Plan to ban sale of gasoline-fueled scooters draws backlash

Taipei, Opposition Kuomintang (KMT) lawmakers and industry representatives voiced opposition in the Legislative Yuan Monday to a government plan to ban the sale of gasoline-fueled scooters in 2035.

KMT lawmakers Wu Chih-yang (???), Chen Shei-saint (???), Lu Yu-ling (???) and Chang Ching-pao (???), chairman of a national federation of gasoline-fueled scooter associations, opposed the policy at a news conference, saying that it would pose a threat to related sectors and affect the livelihoods of a million people.

"To fight air pollution, the government should place its focus on big factories rather than on scooters, as they produce only 4 percent of the country's air pollution," Chen said.

The government should adopt a well-thought-out policy and devise auxiliary measures to help scooter drivers, given that many of them are less well-off economically, Wu contended.

For his part, Chang said that the government must not follow a policy that will "kill" the industry by subsidizing drivers of electric scooters, especially at a time when the newest models of gasoline-powered scooters meet emissions standards set by the government since January 2017, on par with electric scooters.

"The government should adopt a dual-track system to leave more room for the public to make their own choices," he argued.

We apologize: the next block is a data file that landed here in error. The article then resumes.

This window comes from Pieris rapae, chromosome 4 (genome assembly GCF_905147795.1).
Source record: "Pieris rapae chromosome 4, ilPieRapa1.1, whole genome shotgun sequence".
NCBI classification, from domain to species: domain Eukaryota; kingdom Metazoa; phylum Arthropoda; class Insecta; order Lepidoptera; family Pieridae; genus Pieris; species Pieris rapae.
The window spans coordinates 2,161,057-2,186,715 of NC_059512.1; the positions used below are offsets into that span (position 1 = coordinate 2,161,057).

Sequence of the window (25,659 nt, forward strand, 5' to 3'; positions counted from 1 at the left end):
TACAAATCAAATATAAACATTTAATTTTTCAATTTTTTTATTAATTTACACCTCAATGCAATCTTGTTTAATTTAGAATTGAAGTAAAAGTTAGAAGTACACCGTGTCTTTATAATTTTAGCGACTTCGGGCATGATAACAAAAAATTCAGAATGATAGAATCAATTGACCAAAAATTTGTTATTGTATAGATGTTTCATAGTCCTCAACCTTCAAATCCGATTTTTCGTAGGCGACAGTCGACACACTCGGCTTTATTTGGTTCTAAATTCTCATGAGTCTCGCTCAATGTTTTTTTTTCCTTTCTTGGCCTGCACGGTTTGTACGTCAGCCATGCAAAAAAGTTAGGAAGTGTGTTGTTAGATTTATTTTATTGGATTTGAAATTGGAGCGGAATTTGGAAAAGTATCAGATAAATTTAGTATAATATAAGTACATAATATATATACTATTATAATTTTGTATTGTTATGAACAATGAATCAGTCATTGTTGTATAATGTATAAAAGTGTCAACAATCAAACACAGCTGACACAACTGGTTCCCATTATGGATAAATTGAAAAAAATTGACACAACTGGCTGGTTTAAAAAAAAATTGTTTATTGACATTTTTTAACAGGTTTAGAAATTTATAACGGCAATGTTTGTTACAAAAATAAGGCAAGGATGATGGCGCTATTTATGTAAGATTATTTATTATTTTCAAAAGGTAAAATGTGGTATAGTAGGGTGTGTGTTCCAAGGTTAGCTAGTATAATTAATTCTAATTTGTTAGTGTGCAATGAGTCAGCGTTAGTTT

Meanwhile, there are some 13 million people driving gasoline- fueld scooters in Taiwan, and they will become helpless when it comes to maintenance and repairs if the government clamps down on that sector of the industry, Chang said.

Protests will be held in northern, central and southern Taiwan Nov. 13 to convey their stance to the government, he added.

On Aug. 23, Premier Lai Ching-te (???) said the government plans to ban the sale of gasoline-fueled scooters by 2035 as a means of reducing air pollution.

Echoing Lai's remarks, Environmental Protection Administration Minister Lee Ying-yuan (???) said it is a global trend to develop electric scooters and cars to help fight worsening air pollution.

The government does not mean to wipe out gasoline-powered scooters given that 600,000-700,000 units are sold in Taiwan every year, Lee said, adding that as many as 900,000-950,000 units were sold last year alone.

"The government's announcement to ban the sale of such scooters by 2035 was intended to allow the public to have more time to make adjustments and jointly face the air pollution problem," Lee said.

"It does not mean that the public will not be able to drive gasoline-fueled scooters by 2035, but rather it is aimed at banning the manufacture of that type of scooter by that time," he explained.

Source: Focus Taiwan News Channel